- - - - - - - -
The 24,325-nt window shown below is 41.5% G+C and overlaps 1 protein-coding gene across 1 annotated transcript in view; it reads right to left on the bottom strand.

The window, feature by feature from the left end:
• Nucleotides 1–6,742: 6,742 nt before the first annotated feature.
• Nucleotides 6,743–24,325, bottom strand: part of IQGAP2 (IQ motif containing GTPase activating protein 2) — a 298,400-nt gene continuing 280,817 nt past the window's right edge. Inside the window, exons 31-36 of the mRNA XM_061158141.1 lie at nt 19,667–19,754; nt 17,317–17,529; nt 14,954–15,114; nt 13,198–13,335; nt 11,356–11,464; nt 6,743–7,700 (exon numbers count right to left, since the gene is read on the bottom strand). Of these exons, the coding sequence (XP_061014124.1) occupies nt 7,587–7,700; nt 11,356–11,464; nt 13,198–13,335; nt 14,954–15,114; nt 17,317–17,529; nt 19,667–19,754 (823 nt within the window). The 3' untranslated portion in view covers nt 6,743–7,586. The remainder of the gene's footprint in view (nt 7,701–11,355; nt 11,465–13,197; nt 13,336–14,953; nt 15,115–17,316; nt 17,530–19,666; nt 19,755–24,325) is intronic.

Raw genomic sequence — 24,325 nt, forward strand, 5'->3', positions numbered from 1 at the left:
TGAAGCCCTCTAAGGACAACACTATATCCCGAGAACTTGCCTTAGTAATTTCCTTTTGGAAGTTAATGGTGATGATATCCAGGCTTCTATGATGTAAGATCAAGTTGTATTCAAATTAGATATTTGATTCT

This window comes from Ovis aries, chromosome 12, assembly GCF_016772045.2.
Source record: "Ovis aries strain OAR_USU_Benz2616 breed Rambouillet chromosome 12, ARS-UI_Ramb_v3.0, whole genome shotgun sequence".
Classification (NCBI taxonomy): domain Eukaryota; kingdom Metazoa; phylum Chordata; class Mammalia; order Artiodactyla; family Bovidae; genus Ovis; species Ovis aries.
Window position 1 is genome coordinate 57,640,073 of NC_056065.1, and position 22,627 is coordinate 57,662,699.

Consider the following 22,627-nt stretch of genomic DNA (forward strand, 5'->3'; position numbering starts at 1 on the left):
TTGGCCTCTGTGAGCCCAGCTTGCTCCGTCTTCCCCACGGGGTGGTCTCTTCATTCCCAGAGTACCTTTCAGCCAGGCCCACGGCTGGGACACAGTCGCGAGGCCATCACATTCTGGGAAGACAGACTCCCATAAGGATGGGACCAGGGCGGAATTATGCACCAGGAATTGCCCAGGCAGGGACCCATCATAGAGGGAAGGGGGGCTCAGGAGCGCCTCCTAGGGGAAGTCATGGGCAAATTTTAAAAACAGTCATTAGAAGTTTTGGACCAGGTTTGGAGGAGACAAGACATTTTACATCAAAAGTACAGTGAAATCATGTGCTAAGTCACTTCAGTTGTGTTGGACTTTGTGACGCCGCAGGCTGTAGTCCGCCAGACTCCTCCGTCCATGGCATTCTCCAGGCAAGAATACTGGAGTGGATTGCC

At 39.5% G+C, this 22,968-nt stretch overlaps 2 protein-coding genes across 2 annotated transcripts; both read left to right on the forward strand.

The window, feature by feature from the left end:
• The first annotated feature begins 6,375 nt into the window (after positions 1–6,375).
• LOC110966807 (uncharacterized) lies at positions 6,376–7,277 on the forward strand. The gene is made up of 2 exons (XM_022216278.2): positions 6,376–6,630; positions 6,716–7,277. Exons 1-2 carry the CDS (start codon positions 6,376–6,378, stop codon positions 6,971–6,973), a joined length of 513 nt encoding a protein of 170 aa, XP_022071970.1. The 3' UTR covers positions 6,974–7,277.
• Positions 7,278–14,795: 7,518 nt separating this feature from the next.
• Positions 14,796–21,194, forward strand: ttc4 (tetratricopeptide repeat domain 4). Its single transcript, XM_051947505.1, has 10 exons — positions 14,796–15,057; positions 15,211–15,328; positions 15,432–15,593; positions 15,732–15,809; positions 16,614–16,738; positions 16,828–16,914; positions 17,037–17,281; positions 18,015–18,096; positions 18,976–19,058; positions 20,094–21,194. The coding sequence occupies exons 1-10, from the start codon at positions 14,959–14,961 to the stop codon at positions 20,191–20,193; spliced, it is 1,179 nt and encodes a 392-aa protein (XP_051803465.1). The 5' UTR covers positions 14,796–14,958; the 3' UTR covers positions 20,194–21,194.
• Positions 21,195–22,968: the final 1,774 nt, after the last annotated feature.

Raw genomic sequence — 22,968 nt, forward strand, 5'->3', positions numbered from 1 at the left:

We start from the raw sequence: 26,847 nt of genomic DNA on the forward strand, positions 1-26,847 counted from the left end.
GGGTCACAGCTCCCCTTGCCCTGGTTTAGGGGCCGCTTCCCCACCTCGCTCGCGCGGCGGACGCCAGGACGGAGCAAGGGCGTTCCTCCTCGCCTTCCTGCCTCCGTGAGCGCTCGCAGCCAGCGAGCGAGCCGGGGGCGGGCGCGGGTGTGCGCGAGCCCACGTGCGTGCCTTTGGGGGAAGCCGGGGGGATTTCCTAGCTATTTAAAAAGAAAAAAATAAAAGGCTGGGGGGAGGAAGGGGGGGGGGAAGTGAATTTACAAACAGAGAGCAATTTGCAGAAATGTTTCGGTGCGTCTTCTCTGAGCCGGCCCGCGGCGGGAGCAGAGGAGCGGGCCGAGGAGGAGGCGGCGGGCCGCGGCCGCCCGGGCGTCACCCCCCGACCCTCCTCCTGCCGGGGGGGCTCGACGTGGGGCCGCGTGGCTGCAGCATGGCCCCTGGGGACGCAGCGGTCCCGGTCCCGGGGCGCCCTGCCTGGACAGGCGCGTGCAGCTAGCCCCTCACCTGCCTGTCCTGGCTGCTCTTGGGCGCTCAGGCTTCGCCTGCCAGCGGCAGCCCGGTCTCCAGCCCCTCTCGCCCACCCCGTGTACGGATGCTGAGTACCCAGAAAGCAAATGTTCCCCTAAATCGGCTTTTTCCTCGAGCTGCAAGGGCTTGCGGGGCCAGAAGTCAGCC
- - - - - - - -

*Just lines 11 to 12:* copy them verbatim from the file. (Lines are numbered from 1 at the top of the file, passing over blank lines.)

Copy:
Consider the following 22,627-nt stretch of genomic DNA (forward strand, 5'->3'; position numbering starts at 1 on the left):
TTGGCCTCTGTGAGCCCAGCTTGCTCCGTCTTCCCCACGGGGTGGTCTCTTCATTCCCAGAGTACCTTTCAGCCAGGCCCACGGCTGGGACACAGTCGCGAGGCCATCACATTCTGGGAAGACAGACTCCCATAAGGATGGGACCAGGGCGGAATTATGCACCAGGAATTGCCCAGGCAGGGACCCATCATAGAGGGAAGGGGGGCTCAGGAGCGCCTCCTAGGGGAAGTCATGGGCAAATTTTAAAAACAGTCATTAGAAGTTTTGGACCAGGTTTGGAGGAGACAAGACATTTTACATCAAAAGTACAGTGAAATCATGTGCTAAGTCACTTCAGTTGTGTTGGACTTTGTGACGCCGCAGGCTGTAGTCCGCCAGACTCCTCCGTCCATGGCATTCTCCAGGCAAGAATACTGGAGTGGATTGCC